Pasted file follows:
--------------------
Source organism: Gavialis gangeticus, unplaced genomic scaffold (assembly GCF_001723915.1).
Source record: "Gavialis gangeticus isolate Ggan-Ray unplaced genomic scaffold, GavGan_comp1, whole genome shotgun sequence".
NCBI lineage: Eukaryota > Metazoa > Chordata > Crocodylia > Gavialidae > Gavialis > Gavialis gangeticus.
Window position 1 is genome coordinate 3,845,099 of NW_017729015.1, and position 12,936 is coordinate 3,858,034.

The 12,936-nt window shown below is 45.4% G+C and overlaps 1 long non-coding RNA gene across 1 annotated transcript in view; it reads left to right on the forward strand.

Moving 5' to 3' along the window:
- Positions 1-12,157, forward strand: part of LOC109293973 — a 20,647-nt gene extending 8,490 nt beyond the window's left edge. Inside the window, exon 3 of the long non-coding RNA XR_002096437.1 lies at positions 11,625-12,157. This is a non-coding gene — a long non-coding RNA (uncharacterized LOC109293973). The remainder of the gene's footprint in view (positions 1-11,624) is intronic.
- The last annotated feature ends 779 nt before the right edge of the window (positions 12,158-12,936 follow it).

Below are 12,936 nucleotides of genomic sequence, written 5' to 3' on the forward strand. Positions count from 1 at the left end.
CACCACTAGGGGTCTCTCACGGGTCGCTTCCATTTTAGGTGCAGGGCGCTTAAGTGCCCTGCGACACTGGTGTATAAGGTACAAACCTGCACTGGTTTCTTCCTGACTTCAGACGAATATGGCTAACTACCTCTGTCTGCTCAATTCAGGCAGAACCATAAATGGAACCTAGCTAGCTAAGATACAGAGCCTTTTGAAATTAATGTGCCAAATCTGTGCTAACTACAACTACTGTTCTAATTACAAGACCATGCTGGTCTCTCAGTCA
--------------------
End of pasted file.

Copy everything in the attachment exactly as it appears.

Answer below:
Source organism: Gavialis gangeticus, unplaced genomic scaffold (assembly GCF_001723915.1).
Source record: "Gavialis gangeticus isolate Ggan-Ray unplaced genomic scaffold, GavGan_comp1, whole genome shotgun sequence".
NCBI lineage: Eukaryota > Metazoa > Chordata > Crocodylia > Gavialidae > Gavialis > Gavialis gangeticus.
Window position 1 is genome coordinate 3,845,099 of NW_017729015.1, and position 12,936 is coordinate 3,858,034.

The 12,936-nt window shown below is 45.4% G+C and overlaps 1 long non-coding RNA gene across 1 annotated transcript in view; it reads left to right on the forward strand.

Moving 5' to 3' along the window:
- Positions 1-12,157, forward strand: part of LOC109293973 — a 20,647-nt gene extending 8,490 nt beyond the window's left edge. Inside the window, exon 3 of the long non-coding RNA XR_002096437.1 lies at positions 11,625-12,157. This is a non-coding gene — a long non-coding RNA (uncharacterized LOC109293973). The remainder of the gene's footprint in view (positions 1-11,624) is intronic.
- The last annotated feature ends 779 nt before the right edge of the window (positions 12,158-12,936 follow it).

Below are 12,936 nucleotides of genomic sequence, written 5' to 3' on the forward strand. Positions count from 1 at the left end.
CACCACTAGGGGTCTCTCACGGGTCGCTTCCATTTTAGGTGCAGGGCGCTTAAGTGCCCTGCGACACTGGTGTATAAGGTACAAACCTGCACTGGTTTCTTCCTGACTTCAGACGAATATGGCTAACTACCTCTGTCTGCTCAATTCAGGCAGAACCATAAATGGAACCTAGCTAGCTAAGATACAGAGCCTTTTGAAATTAATGTGCCAAATCTGTGCTAACTACAACTACTGTTCTAATTACAAGACCATGCTGGTCTCTCAGTCA